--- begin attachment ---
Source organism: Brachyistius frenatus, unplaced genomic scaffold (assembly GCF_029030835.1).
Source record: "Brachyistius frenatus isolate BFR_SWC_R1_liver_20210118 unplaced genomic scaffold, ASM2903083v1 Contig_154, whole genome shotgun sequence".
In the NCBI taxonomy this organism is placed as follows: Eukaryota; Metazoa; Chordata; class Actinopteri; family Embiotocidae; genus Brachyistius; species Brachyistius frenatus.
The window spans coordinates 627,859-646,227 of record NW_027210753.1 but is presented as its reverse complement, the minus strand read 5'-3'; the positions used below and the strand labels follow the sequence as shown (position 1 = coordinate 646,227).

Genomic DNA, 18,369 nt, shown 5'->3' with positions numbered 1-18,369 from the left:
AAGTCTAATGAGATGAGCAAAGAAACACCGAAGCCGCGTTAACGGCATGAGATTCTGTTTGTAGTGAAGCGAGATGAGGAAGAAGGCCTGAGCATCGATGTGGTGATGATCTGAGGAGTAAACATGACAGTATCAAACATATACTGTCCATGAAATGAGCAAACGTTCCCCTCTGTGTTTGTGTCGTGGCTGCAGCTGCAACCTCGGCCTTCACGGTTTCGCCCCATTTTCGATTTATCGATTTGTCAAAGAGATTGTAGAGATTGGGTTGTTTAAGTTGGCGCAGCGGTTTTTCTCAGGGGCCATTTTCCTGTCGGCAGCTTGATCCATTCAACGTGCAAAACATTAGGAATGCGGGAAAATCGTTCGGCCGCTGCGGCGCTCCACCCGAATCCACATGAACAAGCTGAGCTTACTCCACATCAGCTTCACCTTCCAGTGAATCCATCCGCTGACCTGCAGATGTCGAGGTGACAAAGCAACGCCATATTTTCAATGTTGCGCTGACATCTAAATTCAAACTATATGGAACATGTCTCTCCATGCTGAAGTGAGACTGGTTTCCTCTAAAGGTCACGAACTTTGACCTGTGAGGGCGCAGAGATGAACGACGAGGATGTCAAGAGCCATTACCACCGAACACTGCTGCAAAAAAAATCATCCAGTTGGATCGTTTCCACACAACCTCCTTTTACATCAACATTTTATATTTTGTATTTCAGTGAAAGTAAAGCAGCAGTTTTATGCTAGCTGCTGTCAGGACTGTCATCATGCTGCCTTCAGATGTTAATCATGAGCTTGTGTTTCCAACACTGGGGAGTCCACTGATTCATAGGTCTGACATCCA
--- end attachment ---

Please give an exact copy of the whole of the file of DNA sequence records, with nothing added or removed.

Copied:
Source organism: Brachyistius frenatus, unplaced genomic scaffold (assembly GCF_029030835.1).
Source record: "Brachyistius frenatus isolate BFR_SWC_R1_liver_20210118 unplaced genomic scaffold, ASM2903083v1 Contig_154, whole genome shotgun sequence".
In the NCBI taxonomy this organism is placed as follows: Eukaryota; Metazoa; Chordata; class Actinopteri; family Embiotocidae; genus Brachyistius; species Brachyistius frenatus.
The window spans coordinates 627,859-646,227 of record NW_027210753.1 but is presented as its reverse complement, the minus strand read 5'-3'; the positions used below and the strand labels follow the sequence as shown (position 1 = coordinate 646,227).

Genomic DNA, 18,369 nt, shown 5'->3' with positions numbered 1-18,369 from the left:
AAGTCTAATGAGATGAGCAAAGAAACACCGAAGCCGCGTTAACGGCATGAGATTCTGTTTGTAGTGAAGCGAGATGAGGAAGAAGGCCTGAGCATCGATGTGGTGATGATCTGAGGAGTAAACATGACAGTATCAAACATATACTGTCCATGAAATGAGCAAACGTTCCCCTCTGTGTTTGTGTCGTGGCTGCAGCTGCAACCTCGGCCTTCACGGTTTCGCCCCATTTTCGATTTATCGATTTGTCAAAGAGATTGTAGAGATTGGGTTGTTTAAGTTGGCGCAGCGGTTTTTCTCAGGGGCCATTTTCCTGTCGGCAGCTTGATCCATTCAACGTGCAAAACATTAGGAATGCGGGAAAATCGTTCGGCCGCTGCGGCGCTCCACCCGAATCCACATGAACAAGCTGAGCTTACTCCACATCAGCTTCACCTTCCAGTGAATCCATCCGCTGACCTGCAGATGTCGAGGTGACAAAGCAACGCCATATTTTCAATGTTGCGCTGACATCTAAATTCAAACTATATGGAACATGTCTCTCCATGCTGAAGTGAGACTGGTTTCCTCTAAAGGTCACGAACTTTGACCTGTGAGGGCGCAGAGATGAACGACGAGGATGTCAAGAGCCATTACCACCGAACACTGCTGCAAAAAAAATCATCCAGTTGGATCGTTTCCACACAACCTCCTTTTACATCAACATTTTATATTTTGTATTTCAGTGAAAGTAAAGCAGCAGTTTTATGCTAGCTGCTGTCAGGACTGTCATCATGCTGCCTTCAGATGTTAATCATGAGCTTGTGTTTCCAACACTGGGGAGTCCACTGATTCATAGGTCTGACATCCA